Today's installment of campaign-related news items from across the country.
* In Orlando this morning, Florida Gov. Rick Scott (R) launched his U.S. Senate campaign against incumbent Sen. Bill Nelson (D). While I think Nelson is probably a slight favorite, the problem for Democrats is that advertising in Florida is expensive, and investing in this race will mean far fewer resources for other competitive contests.
* A variety of Republican candidates have embraced a curious election tactic: telling voters that Democrats will impeach Donald Trump if they're in the majority. Dems tried a similar tack in 2014, but it didn't have much of an effect.
* There are two state legislative special elections this week, a state Senate race in Florida and another in Iowa.
* An interesting New York Times analysis the other day found that there are "far more" Democratic congressional candidates this year "than at any time in the last quarter-century." The piece added, "Notably, there are even more Democrats running for the House this year than there were Republican hopefuls in 2010, when the Tea Party uprising against Mr. Obama helped sweep in 63 new House Republicans."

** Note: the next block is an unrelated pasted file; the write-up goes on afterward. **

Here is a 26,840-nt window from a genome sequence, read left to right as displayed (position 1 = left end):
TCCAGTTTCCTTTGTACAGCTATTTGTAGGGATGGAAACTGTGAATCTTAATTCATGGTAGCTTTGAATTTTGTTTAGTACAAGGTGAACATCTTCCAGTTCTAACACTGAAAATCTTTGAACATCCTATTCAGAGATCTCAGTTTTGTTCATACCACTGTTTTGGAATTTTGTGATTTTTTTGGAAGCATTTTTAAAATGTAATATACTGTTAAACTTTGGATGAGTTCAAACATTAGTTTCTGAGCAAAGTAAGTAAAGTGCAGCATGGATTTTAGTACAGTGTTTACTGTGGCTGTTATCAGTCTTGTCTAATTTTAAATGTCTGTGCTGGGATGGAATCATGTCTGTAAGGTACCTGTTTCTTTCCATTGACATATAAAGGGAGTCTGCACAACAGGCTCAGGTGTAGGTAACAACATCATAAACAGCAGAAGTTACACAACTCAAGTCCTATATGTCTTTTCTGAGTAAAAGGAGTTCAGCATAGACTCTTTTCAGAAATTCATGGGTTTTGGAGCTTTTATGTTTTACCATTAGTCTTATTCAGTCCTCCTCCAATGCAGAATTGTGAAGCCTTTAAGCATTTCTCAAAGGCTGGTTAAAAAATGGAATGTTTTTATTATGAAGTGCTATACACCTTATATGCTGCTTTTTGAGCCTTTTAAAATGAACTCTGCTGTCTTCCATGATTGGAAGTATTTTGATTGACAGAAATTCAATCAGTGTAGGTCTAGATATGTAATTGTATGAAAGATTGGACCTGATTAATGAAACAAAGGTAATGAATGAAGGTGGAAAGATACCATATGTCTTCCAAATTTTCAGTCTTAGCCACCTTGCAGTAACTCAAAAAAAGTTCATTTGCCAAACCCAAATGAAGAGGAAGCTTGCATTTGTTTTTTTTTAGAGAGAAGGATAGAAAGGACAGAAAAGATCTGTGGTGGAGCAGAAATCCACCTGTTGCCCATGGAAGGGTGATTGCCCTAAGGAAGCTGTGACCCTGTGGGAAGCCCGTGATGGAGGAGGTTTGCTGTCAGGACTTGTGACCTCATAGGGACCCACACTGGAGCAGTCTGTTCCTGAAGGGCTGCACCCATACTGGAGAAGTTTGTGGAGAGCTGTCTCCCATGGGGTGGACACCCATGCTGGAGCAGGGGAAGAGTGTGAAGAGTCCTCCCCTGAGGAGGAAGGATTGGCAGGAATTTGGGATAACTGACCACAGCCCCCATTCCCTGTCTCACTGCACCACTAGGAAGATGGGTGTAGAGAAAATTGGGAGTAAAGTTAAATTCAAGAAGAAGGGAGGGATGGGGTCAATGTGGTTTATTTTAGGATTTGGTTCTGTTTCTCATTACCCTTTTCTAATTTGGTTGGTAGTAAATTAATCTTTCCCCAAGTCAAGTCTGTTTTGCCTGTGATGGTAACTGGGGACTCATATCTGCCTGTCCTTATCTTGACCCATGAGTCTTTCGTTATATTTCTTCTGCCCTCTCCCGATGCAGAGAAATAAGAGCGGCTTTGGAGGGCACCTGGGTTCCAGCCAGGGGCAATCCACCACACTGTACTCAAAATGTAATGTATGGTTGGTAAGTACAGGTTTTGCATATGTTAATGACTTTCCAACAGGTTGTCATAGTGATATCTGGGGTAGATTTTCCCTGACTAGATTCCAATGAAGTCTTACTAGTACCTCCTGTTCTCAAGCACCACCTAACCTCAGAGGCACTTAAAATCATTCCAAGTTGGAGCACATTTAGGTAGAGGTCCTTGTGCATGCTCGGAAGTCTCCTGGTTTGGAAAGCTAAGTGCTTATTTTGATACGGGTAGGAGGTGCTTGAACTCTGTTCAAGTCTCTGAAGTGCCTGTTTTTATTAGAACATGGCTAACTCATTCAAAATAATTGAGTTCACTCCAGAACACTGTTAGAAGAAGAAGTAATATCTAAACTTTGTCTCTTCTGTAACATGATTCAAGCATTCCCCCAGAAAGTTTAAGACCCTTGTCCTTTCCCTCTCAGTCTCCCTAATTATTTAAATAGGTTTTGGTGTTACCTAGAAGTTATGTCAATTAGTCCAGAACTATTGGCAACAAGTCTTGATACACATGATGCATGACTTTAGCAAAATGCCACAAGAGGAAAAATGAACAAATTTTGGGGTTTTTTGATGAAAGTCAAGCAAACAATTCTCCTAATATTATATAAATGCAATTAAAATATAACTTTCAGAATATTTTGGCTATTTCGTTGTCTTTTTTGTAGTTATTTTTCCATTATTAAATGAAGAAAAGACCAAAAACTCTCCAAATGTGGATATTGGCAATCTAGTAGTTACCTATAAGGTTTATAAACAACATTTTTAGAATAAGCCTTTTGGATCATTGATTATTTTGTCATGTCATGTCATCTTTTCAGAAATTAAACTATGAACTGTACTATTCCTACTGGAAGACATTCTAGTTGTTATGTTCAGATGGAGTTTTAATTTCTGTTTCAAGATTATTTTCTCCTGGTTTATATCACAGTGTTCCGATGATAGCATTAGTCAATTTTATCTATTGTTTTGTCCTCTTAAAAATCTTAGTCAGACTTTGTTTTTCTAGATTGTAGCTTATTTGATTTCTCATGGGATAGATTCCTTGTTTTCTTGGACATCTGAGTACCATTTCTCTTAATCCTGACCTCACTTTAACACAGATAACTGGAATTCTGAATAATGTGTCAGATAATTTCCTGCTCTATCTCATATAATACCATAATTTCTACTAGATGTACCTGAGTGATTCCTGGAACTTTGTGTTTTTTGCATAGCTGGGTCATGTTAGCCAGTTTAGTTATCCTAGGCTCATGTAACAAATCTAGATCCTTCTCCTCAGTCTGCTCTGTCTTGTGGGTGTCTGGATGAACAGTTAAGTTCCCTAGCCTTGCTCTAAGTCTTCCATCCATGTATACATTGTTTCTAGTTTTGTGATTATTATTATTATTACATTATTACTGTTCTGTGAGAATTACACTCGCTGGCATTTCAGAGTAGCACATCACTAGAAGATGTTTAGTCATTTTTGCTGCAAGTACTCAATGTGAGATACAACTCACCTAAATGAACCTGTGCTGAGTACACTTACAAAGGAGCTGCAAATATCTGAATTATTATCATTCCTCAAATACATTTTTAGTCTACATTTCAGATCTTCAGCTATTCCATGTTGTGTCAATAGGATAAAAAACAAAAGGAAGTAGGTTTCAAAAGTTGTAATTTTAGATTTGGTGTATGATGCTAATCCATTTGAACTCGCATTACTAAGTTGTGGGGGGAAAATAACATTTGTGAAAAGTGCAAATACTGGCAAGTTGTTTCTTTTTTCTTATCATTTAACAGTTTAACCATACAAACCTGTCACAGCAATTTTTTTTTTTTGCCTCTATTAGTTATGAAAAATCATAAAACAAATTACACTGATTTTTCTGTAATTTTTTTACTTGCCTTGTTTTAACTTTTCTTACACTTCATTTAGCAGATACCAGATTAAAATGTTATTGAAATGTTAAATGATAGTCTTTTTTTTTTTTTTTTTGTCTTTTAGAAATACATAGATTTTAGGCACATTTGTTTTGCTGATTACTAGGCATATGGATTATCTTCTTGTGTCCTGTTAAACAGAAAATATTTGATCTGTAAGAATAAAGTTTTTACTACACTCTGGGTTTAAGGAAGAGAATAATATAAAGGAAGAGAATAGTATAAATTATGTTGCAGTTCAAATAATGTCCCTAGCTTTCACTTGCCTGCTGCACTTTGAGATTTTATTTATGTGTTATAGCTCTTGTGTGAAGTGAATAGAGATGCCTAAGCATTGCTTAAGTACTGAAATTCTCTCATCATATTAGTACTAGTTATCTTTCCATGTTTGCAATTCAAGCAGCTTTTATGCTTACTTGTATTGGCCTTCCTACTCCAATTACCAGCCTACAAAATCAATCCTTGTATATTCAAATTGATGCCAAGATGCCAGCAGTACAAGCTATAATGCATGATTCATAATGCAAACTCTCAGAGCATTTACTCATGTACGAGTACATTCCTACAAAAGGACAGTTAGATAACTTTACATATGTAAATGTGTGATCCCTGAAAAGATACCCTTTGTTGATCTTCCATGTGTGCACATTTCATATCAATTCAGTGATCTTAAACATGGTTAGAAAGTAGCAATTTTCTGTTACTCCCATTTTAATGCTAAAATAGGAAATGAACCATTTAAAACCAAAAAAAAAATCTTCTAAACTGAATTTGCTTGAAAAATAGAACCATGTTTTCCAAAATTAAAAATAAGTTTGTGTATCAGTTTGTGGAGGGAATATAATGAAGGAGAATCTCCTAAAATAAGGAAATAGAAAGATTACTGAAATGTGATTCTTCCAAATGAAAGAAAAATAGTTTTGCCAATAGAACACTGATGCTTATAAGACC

* On the comeback trail, former Minnesota Gov. Tim Pawlenty (R), seeking his old job, has unveiled his 2018 pitch: "Putting Minnesotans in the middle first is a better way forward." That is one very awkward sentence.
* California is moving forward with a plan to get 16- and 17-year-olds to pre-register to vote. The L.A. Times reported that, according to information released on Friday by Secretary of State Alex Padilla, the effort has now enlisted 100,000 teenagers.
* And former Acting Attorney General Sally Yates, fired by Donald Trump soon after his inauguration, is often touted as a possible candidate for elected office, but she told the New York Times the other day she "can't see" ever running for anything. That said, Yates added that her husband would like to see her run.